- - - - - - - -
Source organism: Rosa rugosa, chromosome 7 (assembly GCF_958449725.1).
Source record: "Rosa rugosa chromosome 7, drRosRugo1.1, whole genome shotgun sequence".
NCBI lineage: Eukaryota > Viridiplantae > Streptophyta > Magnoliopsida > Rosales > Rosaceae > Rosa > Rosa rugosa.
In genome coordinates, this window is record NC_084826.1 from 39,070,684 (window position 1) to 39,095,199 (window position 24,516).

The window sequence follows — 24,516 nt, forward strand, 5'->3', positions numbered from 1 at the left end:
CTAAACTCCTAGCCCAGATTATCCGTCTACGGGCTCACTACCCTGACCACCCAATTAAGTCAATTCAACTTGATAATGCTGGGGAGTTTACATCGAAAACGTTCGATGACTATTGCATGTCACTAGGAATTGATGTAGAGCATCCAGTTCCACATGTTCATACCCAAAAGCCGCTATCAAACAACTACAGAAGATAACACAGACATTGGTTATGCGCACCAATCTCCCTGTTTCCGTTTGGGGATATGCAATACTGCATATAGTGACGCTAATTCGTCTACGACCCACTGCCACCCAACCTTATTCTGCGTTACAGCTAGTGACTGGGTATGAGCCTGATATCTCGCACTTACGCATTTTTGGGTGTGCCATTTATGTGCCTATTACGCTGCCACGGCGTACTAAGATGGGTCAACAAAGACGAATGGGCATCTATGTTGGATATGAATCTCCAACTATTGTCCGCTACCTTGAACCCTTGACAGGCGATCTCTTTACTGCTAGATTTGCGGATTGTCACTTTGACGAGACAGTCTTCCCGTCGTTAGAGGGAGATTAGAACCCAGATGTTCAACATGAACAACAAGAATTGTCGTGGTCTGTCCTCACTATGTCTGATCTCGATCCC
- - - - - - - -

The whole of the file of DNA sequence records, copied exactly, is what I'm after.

Source organism: Rosa rugosa, chromosome 7 (assembly GCF_958449725.1).
Source record: "Rosa rugosa chromosome 7, drRosRugo1.1, whole genome shotgun sequence".
NCBI lineage: Eukaryota > Viridiplantae > Streptophyta > Magnoliopsida > Rosales > Rosaceae > Rosa > Rosa rugosa.
In genome coordinates, this window is record NC_084826.1 from 39,070,684 (window position 1) to 39,095,199 (window position 24,516).

The window sequence follows — 24,516 nt, forward strand, 5'->3', positions numbered from 1 at the left end:
CTAAACTCCTAGCCCAGATTATCCGTCTACGGGCTCACTACCCTGACCACCCAATTAAGTCAATTCAACTTGATAATGCTGGGGAGTTTACATCGAAAACGTTCGATGACTATTGCATGTCACTAGGAATTGATGTAGAGCATCCAGTTCCACATGTTCATACCCAAAAGCCGCTATCAAACAACTACAGAAGATAACACAGACATTGGTTATGCGCACCAATCTCCCTGTTTCCGTTTGGGGATATGCAATACTGCATATAGTGACGCTAATTCGTCTACGACCCACTGCCACCCAACCTTATTCTGCGTTACAGCTAGTGACTGGGTATGAGCCTGATATCTCGCACTTACGCATTTTTGGGTGTGCCATTTATGTGCCTATTACGCTGCCACGGCGTACTAAGATGGGTCAACAAAGACGAATGGGCATCTATGTTGGATATGAATCTCCAACTATTGTCCGCTACCTTGAACCCTTGACAGGCGATCTCTTTACTGCTAGATTTGCGGATTGTCACTTTGACGAGACAGTCTTCCCGTCGTTAGAGGGAGATTAGAACCCAGATGTTCAACATGAACAACAAGAATTGTCGTGGTCTGTCCTCACTATGTCTGATCTCGATCCC